I just finished reading Julie Otsuka’s The Buddha in the Attic.
This historical fiction is a collective story of Japanese mail-order brides, who were a group of women and girls sailed across the Pacific Ocean in ~1920 to marry Japanese immigrants in California whom they had only known through photos and letters. The women and girls came with very modest hopes that they would no longer have to labor hard hours in rice fields and instead, make living helping the immigrant husbands’ businesses. However, their hopes got shattered as soon as they arrived in San Francisco. The husbands were no business owners as described in the letters filled with false realities. Instead, the brides were sent immediately to California farmlands along with their new husbands to work long hard hours in strawberry fields and vineyards.
Over the next few decades, some of them remained as farm hands while others became domestic workers or small business owners. Some would become prostitutes while others would just simply become lost. Many would have children. Some children would become assimilated well whereas others would be treated badly by their peers. None of the children would seem to appreciate their parents’ ways.
The story ends with the immigrants’ forced migration to the internment camp during the World War II. The migration came after many months of uncertainties and worries. The immigrants and their children were greatly missed by their neighbors, customers, employers, and schoolmates. Meanwhile, some Californians remained skeptical about the immigrants’ allegiance. Before long, the California neighborhoods would get used to the daily lives without the Japanese American citizens.
One intriguing aspect of this book is its “first person plural” narrative. All of the women’s experiences are voiced simultaneously from the first person perspective. This allowed me (the reader) to experience all their dreams, hopes, resignations, and sorrows collectively and simultaneously.
I embrace the fact that I came to the US under much different circumstances. I got to maintain and renew my hopes and dreams without losing or downsizing them. Little sorrow was involved. However, at the same time, I cannot help but wonder whether the choices and decisions I made as a modern woman were superior to the ones made by the mail-order brides. I wonder if, just like the mail-order brides could be considered as mere pawns in the big picture of humanity, what I thought of as my own choices and decisions were actually not mine at all but inevitable decisions handed to me by the universe.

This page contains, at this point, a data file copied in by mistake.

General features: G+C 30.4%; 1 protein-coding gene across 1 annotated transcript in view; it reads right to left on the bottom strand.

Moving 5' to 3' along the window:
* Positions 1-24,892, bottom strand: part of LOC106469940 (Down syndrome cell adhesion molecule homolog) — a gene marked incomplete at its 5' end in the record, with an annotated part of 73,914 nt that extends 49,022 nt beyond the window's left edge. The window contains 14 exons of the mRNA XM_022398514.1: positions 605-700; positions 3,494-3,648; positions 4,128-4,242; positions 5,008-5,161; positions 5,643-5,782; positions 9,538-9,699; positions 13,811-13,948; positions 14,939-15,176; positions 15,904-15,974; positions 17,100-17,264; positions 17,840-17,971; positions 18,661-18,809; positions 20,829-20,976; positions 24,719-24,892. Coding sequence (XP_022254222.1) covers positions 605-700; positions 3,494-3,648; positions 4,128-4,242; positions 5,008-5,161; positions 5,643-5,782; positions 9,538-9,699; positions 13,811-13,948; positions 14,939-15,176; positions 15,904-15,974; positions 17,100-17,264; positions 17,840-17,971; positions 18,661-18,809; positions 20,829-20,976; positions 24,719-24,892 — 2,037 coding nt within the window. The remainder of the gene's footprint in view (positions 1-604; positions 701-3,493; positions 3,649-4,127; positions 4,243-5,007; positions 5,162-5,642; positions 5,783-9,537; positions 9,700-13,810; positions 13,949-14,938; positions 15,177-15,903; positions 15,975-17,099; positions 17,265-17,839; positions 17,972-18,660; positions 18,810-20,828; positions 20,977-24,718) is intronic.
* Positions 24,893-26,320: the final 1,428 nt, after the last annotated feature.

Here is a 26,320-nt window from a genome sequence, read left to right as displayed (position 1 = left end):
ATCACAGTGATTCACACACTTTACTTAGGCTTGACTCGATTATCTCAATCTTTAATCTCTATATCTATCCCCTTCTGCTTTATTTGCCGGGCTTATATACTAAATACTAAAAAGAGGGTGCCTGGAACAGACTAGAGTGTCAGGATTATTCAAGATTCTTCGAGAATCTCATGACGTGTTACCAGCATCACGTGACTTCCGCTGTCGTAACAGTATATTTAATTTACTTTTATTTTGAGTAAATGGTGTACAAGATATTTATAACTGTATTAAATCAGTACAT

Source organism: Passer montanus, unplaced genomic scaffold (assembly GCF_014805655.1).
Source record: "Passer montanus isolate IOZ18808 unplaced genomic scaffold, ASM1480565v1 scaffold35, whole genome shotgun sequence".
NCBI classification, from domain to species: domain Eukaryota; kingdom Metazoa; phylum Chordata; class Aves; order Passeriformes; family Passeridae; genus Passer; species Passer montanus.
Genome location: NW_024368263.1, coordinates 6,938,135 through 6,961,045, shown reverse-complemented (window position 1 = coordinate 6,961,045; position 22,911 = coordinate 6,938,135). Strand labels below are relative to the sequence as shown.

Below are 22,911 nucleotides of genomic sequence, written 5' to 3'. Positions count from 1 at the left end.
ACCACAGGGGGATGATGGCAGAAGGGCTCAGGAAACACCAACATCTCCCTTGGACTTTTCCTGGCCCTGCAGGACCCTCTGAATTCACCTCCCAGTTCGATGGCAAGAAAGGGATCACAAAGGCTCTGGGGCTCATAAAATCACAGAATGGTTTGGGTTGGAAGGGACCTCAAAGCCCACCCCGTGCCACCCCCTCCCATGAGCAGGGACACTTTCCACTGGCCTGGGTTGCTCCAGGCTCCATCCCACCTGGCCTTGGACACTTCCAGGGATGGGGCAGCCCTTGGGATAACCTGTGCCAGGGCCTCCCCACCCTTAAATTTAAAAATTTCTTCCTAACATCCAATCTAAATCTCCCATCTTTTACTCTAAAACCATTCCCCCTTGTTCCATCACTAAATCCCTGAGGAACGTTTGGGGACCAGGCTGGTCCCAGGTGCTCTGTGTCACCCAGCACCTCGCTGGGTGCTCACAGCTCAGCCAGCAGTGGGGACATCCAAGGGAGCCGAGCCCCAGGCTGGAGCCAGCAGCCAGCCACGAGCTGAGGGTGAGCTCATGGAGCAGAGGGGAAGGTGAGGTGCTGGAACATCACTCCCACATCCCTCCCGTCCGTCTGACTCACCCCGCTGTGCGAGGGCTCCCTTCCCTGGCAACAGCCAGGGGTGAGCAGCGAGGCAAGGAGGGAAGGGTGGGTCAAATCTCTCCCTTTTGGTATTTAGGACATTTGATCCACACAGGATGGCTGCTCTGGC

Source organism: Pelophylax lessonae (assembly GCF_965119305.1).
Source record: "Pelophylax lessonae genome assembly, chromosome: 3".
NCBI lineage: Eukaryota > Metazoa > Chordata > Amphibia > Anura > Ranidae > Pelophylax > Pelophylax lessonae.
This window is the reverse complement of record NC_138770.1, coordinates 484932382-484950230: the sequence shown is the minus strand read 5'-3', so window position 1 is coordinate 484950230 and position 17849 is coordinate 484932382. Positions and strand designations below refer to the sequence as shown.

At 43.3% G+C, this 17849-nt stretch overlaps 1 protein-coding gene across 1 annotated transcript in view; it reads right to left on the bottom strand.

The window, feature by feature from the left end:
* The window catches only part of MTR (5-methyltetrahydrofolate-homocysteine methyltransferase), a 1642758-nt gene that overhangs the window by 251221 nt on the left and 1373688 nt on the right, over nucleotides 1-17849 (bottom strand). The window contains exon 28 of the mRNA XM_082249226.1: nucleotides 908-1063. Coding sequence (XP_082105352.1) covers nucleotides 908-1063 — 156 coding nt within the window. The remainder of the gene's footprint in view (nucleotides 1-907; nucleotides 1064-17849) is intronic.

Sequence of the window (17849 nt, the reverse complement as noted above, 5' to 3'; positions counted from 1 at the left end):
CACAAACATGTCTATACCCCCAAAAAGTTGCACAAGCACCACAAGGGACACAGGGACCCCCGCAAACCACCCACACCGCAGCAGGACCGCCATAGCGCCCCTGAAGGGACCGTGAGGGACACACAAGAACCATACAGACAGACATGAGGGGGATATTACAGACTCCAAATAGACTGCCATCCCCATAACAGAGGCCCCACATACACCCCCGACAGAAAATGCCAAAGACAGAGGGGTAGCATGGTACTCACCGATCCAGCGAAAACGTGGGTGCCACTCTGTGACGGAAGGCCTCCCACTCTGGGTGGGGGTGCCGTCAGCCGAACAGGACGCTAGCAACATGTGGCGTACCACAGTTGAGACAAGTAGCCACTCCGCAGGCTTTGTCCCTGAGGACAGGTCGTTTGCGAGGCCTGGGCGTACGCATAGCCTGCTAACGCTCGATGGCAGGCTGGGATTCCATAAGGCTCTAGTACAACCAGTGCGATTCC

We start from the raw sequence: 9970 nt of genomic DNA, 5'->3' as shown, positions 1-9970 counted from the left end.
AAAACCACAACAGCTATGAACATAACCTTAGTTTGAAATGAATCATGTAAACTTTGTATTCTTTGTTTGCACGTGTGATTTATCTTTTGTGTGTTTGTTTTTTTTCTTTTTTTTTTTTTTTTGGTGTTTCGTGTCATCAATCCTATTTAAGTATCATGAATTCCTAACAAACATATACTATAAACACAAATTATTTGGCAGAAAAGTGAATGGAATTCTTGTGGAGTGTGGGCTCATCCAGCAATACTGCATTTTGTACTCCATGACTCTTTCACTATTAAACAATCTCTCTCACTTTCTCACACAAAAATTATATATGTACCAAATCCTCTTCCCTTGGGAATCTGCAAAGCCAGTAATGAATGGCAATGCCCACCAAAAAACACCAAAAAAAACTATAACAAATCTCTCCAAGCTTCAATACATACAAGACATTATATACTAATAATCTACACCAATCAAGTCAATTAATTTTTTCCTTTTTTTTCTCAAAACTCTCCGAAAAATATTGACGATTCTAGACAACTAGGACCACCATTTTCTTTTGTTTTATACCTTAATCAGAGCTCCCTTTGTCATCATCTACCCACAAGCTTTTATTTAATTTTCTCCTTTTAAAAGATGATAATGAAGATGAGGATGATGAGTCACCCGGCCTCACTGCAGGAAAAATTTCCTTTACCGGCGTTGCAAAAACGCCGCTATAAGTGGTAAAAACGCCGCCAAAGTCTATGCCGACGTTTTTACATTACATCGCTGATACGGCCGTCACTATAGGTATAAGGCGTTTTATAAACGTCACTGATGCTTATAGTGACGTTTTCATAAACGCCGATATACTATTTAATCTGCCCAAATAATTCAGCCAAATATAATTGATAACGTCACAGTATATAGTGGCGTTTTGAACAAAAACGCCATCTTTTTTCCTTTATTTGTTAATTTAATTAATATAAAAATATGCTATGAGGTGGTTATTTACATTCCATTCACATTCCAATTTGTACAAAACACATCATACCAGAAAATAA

Are modern women making a greater difference to the humanity than the mail-order brides? Have the decisions made by contemporary women impacted the humanity more strongly than the decisions made by the mail-order brides? The answer is most certainly no.
Otsuka’s book keeps me honest and humble. That’s a good place to be on this Sunday evening before I take on another busy week filled with decision-making.
On a side note, I borrowed this book from my local library’s e-book rental system. I love this system. This book was fairly popular (it has been nominated for the 2011 National Book Award) and there was a waiting list of hold requests. In the old days, I would have had to drive 5 miles one way to the library, turn in my hold request, wait for the email or call from the library, and drive 5 miles again to pick it up when the book would become available. However, with the Kindle lending system, I turn in my request on line, while lounging on my couch in pajamas, and when I get the notice from the library, I retrieve and download the book while sipping a margaritas in the kitchen. No getting dressed, brushing teeth, putting on shoes or getting in a car required.